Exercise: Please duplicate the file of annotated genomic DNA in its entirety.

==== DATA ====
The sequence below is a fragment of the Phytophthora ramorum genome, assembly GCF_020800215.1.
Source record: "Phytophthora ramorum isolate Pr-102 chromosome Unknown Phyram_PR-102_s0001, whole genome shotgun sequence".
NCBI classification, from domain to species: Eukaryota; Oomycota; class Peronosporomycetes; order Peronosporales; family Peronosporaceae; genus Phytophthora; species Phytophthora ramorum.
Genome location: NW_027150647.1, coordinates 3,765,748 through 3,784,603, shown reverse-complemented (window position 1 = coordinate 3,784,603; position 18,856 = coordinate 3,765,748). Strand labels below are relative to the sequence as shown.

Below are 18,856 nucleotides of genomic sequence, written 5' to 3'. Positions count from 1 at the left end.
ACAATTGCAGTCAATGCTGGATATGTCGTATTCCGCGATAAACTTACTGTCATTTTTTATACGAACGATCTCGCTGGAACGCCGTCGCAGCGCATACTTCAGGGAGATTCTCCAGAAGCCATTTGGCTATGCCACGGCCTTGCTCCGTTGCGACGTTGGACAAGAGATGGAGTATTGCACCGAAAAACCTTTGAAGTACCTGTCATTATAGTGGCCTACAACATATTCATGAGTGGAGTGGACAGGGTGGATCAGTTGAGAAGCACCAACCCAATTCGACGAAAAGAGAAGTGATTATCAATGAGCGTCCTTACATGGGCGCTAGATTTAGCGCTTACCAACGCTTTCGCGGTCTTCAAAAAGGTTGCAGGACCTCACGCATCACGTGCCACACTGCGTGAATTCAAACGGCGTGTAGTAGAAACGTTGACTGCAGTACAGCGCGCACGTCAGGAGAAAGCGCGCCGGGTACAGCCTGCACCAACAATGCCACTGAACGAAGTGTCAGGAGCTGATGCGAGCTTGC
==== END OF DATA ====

The sequence below is a fragment of the Phytophthora ramorum genome, assembly GCF_020800215.1.
Source record: "Phytophthora ramorum isolate Pr-102 chromosome Unknown Phyram_PR-102_s0001, whole genome shotgun sequence".
NCBI classification, from domain to species: Eukaryota; Oomycota; class Peronosporomycetes; order Peronosporales; family Peronosporaceae; genus Phytophthora; species Phytophthora ramorum.
Genome location: NW_027150647.1, coordinates 3,765,748 through 3,784,603, shown reverse-complemented (window position 1 = coordinate 3,784,603; position 18,856 = coordinate 3,765,748). Strand labels below are relative to the sequence as shown.

Below are 18,856 nucleotides of genomic sequence, written 5' to 3'. Positions count from 1 at the left end.
ACAATTGCAGTCAATGCTGGATATGTCGTATTCCGCGATAAACTTACTGTCATTTTTTATACGAACGATCTCGCTGGAACGCCGTCGCAGCGCATACTTCAGGGAGATTCTCCAGAAGCCATTTGGCTATGCCACGGCCTTGCTCCGTTGCGACGTTGGACAAGAGATGGAGTATTGCACCGAAAAACCTTTGAAGTACCTGTCATTATAGTGGCCTACAACATATTCATGAGTGGAGTGGACAGGGTGGATCAGTTGAGAAGCACCAACCCAATTCGACGAAAAGAGAAGTGATTATCAATGAGCGTCCTTACATGGGCGCTAGATTTAGCGCTTACCAACGCTTTCGCGGTCTTCAAAAAGGTTGCAGGACCTCACGCATCACGTGCCACACTGCGTGAATTCAAACGGCGTGTAGTAGAAACGTTGACTGCAGTACAGCGCGCACGTCAGGAGAAAGCGCGCCGGGTACAGCCTGCACCAACAATGCCACTGAACGAAGTGTCAGGAGCTGATGCGAGCTTGC